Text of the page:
The Medical College Admission Test (MCAT): MCAT Prep, Testing and Scoring
Upon completion of the mandatory course work, the next big hurdle you will face is the MCAT. The MCAT is the first of many major exams that you will have to pass on your way to becoming a practicing physician. All but one major US medical school uses results from this test to select candidates. The MCAT is offered in April and August of each year. So when you are planning out your steps to become a doctor, keep in mind that it is a good idea to take the exam in April of your Junior year of college so you can have your results back in time to begin applying to med school in the summer. Most programs begin taking applications in the summer a year prior to fall admission. If you do poorly you can re-take the test in August, but doing so will probably delay your admission into medical school by a year and shouldn't be considered unless you are sure that you can increase your scores significantly. Many students take MCAT prep courses before sitting for the exam and find them helpful. However, the courses are quite expensive and if you are good at studying on your own, you can probably do as well without them. The prerequisite courses mentioned above all help prepare you to pass this test which consists of four sections:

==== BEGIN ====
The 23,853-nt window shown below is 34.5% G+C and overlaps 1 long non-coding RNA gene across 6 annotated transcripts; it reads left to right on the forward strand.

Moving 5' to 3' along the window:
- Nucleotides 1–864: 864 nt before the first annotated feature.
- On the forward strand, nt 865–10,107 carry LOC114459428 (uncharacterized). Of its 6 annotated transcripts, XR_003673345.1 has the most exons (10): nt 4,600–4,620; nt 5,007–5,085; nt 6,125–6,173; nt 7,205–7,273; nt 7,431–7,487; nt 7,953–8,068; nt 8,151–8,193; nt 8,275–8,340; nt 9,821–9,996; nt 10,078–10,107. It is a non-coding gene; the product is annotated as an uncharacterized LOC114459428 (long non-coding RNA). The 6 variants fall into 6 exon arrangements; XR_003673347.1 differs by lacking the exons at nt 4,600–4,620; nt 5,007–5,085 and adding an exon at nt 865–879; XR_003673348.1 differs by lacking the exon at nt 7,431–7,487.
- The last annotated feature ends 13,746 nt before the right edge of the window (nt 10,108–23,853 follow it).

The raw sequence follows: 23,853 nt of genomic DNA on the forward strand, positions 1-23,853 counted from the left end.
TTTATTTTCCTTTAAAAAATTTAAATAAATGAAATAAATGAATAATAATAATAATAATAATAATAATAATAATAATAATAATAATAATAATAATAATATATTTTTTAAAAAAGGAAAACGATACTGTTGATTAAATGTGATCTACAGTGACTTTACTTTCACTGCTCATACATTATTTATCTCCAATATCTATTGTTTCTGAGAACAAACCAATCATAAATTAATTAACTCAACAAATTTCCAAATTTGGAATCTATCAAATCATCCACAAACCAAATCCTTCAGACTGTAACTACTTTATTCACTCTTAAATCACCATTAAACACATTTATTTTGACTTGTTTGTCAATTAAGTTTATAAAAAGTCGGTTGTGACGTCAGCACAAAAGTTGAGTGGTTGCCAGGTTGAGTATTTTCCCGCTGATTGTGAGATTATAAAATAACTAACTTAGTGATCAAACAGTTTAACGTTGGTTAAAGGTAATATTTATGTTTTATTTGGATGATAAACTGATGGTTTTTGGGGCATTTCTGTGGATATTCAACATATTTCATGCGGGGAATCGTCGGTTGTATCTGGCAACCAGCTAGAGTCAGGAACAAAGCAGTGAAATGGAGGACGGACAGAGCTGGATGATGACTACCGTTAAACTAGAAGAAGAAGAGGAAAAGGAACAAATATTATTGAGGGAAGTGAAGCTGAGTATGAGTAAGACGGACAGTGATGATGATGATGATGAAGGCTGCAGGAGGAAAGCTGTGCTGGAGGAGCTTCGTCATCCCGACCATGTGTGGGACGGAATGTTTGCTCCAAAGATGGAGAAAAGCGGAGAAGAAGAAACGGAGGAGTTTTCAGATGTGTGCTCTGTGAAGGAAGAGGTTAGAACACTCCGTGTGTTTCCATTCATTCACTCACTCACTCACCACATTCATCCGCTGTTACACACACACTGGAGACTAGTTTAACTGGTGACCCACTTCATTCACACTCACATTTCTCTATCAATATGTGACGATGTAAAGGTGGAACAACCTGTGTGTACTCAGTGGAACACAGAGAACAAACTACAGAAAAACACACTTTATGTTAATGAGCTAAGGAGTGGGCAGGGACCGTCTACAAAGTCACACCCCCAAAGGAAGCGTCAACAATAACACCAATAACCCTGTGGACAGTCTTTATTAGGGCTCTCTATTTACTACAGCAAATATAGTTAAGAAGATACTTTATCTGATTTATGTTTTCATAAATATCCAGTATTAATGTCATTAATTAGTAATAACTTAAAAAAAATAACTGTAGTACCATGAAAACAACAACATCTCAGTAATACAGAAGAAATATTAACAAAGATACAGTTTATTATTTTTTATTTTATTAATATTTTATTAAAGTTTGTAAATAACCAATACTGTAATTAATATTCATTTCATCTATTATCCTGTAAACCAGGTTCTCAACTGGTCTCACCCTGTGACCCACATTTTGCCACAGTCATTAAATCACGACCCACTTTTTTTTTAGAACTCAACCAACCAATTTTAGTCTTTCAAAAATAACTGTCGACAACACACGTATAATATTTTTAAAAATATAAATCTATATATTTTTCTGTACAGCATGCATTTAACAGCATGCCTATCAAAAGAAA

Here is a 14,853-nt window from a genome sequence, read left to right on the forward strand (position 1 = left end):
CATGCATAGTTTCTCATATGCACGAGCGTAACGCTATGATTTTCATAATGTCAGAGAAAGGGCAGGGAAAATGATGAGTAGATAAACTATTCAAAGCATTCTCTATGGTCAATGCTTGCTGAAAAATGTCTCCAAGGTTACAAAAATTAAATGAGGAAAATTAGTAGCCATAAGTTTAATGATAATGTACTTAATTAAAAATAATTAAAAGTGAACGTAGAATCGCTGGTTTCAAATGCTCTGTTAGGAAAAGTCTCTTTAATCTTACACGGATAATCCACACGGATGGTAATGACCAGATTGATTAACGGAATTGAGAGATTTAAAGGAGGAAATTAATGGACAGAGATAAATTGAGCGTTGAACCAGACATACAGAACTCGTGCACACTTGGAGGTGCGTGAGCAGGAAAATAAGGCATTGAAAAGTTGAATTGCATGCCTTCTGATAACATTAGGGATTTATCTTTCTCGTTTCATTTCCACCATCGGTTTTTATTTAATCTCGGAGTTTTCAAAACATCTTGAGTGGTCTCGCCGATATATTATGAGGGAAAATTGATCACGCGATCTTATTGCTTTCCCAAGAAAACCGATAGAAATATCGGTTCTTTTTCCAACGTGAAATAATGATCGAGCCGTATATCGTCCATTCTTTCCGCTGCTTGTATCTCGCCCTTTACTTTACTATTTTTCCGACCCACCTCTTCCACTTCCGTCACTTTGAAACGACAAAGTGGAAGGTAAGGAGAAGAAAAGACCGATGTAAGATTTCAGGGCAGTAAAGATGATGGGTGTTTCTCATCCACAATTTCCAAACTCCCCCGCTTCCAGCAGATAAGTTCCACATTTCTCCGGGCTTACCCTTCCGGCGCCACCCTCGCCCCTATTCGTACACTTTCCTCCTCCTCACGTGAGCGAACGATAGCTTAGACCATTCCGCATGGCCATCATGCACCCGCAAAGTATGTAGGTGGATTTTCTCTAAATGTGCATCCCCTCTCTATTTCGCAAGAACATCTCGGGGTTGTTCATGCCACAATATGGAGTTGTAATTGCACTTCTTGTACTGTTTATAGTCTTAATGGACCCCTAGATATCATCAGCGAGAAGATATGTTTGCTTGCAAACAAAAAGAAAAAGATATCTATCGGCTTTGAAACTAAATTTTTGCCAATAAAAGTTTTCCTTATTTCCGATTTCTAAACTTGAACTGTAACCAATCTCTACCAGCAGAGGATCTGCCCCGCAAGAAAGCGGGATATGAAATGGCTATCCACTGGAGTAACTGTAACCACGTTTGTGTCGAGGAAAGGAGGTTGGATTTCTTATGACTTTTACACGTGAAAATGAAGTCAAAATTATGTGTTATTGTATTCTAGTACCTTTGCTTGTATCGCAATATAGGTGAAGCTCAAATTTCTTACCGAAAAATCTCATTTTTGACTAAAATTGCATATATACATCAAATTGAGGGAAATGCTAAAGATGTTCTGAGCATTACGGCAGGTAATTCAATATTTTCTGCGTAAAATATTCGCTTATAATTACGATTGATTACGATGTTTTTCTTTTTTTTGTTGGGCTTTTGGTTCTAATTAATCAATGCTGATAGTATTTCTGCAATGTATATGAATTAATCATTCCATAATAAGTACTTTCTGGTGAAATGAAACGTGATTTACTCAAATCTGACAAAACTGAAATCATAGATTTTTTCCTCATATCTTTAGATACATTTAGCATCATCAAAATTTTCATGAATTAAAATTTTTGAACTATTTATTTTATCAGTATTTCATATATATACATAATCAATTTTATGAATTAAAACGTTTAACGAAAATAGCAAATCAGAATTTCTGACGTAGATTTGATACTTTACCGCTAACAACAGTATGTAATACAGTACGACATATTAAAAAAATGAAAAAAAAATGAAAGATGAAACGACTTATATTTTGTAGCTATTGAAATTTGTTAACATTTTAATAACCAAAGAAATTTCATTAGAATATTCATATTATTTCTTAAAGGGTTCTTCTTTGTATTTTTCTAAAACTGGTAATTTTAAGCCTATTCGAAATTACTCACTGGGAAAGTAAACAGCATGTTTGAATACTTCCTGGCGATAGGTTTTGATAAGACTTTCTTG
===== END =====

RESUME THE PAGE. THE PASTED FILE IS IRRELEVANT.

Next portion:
MCAT scores are based on the four parts of the MCAT exam: Physical Sciences (PS), Verbal Reasoning (VR), Biological Sciences (BS), and the Writing Sample (WS).